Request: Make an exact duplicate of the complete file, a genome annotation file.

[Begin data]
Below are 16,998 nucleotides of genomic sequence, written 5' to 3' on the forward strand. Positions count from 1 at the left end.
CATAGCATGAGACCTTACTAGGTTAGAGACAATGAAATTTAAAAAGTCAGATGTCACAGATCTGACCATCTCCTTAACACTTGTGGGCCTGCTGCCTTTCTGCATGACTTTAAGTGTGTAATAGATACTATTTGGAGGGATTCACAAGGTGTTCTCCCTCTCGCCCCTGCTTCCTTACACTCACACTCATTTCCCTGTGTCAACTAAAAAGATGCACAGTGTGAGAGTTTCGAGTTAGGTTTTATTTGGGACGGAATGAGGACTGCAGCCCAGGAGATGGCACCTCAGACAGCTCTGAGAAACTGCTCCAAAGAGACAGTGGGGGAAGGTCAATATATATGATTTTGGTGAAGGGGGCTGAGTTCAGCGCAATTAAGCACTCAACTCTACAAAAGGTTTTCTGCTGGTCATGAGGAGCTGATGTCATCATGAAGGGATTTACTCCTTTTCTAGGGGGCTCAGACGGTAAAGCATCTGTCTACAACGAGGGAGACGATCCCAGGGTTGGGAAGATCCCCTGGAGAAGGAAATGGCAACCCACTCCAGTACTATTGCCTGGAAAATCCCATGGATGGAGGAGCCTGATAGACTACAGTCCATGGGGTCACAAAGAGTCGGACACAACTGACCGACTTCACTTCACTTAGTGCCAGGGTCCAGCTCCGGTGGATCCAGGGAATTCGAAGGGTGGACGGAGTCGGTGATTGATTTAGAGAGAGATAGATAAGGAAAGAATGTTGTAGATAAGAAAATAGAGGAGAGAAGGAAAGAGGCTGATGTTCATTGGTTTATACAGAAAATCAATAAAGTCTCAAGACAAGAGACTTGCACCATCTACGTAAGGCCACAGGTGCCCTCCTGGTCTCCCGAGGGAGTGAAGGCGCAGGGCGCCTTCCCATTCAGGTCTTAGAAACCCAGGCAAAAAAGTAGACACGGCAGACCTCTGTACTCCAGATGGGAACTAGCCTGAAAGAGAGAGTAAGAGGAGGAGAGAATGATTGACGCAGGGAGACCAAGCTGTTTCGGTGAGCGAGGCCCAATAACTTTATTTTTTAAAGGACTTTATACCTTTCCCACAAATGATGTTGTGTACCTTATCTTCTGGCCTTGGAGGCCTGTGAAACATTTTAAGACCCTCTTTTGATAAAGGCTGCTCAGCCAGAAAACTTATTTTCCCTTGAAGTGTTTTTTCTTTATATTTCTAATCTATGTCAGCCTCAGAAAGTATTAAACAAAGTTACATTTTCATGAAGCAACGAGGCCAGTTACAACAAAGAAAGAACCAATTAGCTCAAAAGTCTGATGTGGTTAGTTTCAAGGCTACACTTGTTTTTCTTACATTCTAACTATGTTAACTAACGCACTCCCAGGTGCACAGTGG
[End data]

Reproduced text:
Below are 16,998 nucleotides of genomic sequence, written 5' to 3' on the forward strand. Positions count from 1 at the left end.
CATAGCATGAGACCTTACTAGGTTAGAGACAATGAAATTTAAAAAGTCAGATGTCACAGATCTGACCATCTCCTTAACACTTGTGGGCCTGCTGCCTTTCTGCATGACTTTAAGTGTGTAATAGATACTATTTGGAGGGATTCACAAGGTGTTCTCCCTCTCGCCCCTGCTTCCTTACACTCACACTCATTTCCCTGTGTCAACTAAAAAGATGCACAGTGTGAGAGTTTCGAGTTAGGTTTTATTTGGGACGGAATGAGGACTGCAGCCCAGGAGATGGCACCTCAGACAGCTCTGAGAAACTGCTCCAAAGAGACAGTGGGGGAAGGTCAATATATATGATTTTGGTGAAGGGGGCTGAGTTCAGCGCAATTAAGCACTCAACTCTACAAAAGGTTTTCTGCTGGTCATGAGGAGCTGATGTCATCATGAAGGGATTTACTCCTTTTCTAGGGGGCTCAGACGGTAAAGCATCTGTCTACAACGAGGGAGACGATCCCAGGGTTGGGAAGATCCCCTGGAGAAGGAAATGGCAACCCACTCCAGTACTATTGCCTGGAAAATCCCATGGATGGAGGAGCCTGATAGACTACAGTCCATGGGGTCACAAAGAGTCGGACACAACTGACCGACTTCACTTCACTTAGTGCCAGGGTCCAGCTCCGGTGGATCCAGGGAATTCGAAGGGTGGACGGAGTCGGTGATTGATTTAGAGAGAGATAGATAAGGAAAGAATGTTGTAGATAAGAAAATAGAGGAGAGAAGGAAAGAGGCTGATGTTCATTGGTTTATACAGAAAATCAATAAAGTCTCAAGACAAGAGACTTGCACCATCTACGTAAGGCCACAGGTGCCCTCCTGGTCTCCCGAGGGAGTGAAGGCGCAGGGCGCCTTCCCATTCAGGTCTTAGAAACCCAGGCAAAAAAGTAGACACGGCAGACCTCTGTACTCCAGATGGGAACTAGCCTGAAAGAGAGAGTAAGAGGAGGAGAGAATGATTGACGCAGGGAGACCAAGCTGTTTCGGTGAGCGAGGCCCAATAACTTTATTTTTTAAAGGACTTTATACCTTTCCCACAAATGATGTTGTGTACCTTATCTTCTGGCCTTGGAGGCCTGTGAAACATTTTAAGACCCTCTTTTGATAAAGGCTGCTCAGCCAGAAAACTTATTTTCCCTTGAAGTGTTTTTTCTTTATATTTCTAATCTATGTCAGCCTCAGAAAGTATTAAACAAAGTTACATTTTCATGAAGCAACGAGGCCAGTTACAACAAAGAAAGAACCAATTAGCTCAAAAGTCTGATGTGGTTAGTTTCAAGGCTACACTTGTTTTTCTTACATTCTAACTATGTTAACTAACGCACTCCCAGGTGCACAGTGG